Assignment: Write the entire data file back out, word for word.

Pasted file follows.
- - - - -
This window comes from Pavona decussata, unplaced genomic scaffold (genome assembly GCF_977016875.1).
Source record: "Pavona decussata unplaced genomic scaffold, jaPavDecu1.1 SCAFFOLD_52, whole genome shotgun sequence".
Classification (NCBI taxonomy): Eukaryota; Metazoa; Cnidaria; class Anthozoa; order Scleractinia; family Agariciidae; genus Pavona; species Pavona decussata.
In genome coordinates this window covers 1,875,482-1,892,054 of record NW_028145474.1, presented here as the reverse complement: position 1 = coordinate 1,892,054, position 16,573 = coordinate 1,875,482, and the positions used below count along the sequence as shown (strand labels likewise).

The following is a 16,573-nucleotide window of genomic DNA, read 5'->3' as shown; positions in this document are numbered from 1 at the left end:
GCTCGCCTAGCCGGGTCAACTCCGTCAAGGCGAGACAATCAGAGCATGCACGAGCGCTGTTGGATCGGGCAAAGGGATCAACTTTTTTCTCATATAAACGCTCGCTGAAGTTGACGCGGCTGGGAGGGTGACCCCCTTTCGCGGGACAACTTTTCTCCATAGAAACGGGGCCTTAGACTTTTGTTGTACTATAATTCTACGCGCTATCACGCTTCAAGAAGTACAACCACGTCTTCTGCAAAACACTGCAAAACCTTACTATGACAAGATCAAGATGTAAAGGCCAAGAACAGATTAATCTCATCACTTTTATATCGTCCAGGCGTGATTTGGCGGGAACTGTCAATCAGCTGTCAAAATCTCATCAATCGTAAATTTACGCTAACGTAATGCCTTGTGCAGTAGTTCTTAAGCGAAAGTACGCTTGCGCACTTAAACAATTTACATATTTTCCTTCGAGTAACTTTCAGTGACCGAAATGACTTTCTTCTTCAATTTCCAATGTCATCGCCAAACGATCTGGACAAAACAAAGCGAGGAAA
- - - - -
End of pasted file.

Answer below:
This window comes from Pavona decussata, unplaced genomic scaffold (genome assembly GCF_977016875.1).
Source record: "Pavona decussata unplaced genomic scaffold, jaPavDecu1.1 SCAFFOLD_52, whole genome shotgun sequence".
Classification (NCBI taxonomy): Eukaryota; Metazoa; Cnidaria; class Anthozoa; order Scleractinia; family Agariciidae; genus Pavona; species Pavona decussata.
In genome coordinates this window covers 1,875,482-1,892,054 of record NW_028145474.1, presented here as the reverse complement: position 1 = coordinate 1,892,054, position 16,573 = coordinate 1,875,482, and the positions used below count along the sequence as shown (strand labels likewise).

The following is a 16,573-nucleotide window of genomic DNA, read 5'->3' as shown; positions in this document are numbered from 1 at the left end:
GCTCGCCTAGCCGGGTCAACTCCGTCAAGGCGAGACAATCAGAGCATGCACGAGCGCTGTTGGATCGGGCAAAGGGATCAACTTTTTTCTCATATAAACGCTCGCTGAAGTTGACGCGGCTGGGAGGGTGACCCCCTTTCGCGGGACAACTTTTCTCCATAGAAACGGGGCCTTAGACTTTTGTTGTACTATAATTCTACGCGCTATCACGCTTCAAGAAGTACAACCACGTCTTCTGCAAAACACTGCAAAACCTTACTATGACAAGATCAAGATGTAAAGGCCAAGAACAGATTAATCTCATCACTTTTATATCGTCCAGGCGTGATTTGGCGGGAACTGTCAATCAGCTGTCAAAATCTCATCAATCGTAAATTTACGCTAACGTAATGCCTTGTGCAGTAGTTCTTAAGCGAAAGTACGCTTGCGCACTTAAACAATTTACATATTTTCCTTCGAGTAACTTTCAGTGACCGAAATGACTTTCTTCTTCAATTTCCAATGTCATCGCCAAACGATCTGGACAAAACAAAGCGAGGAAA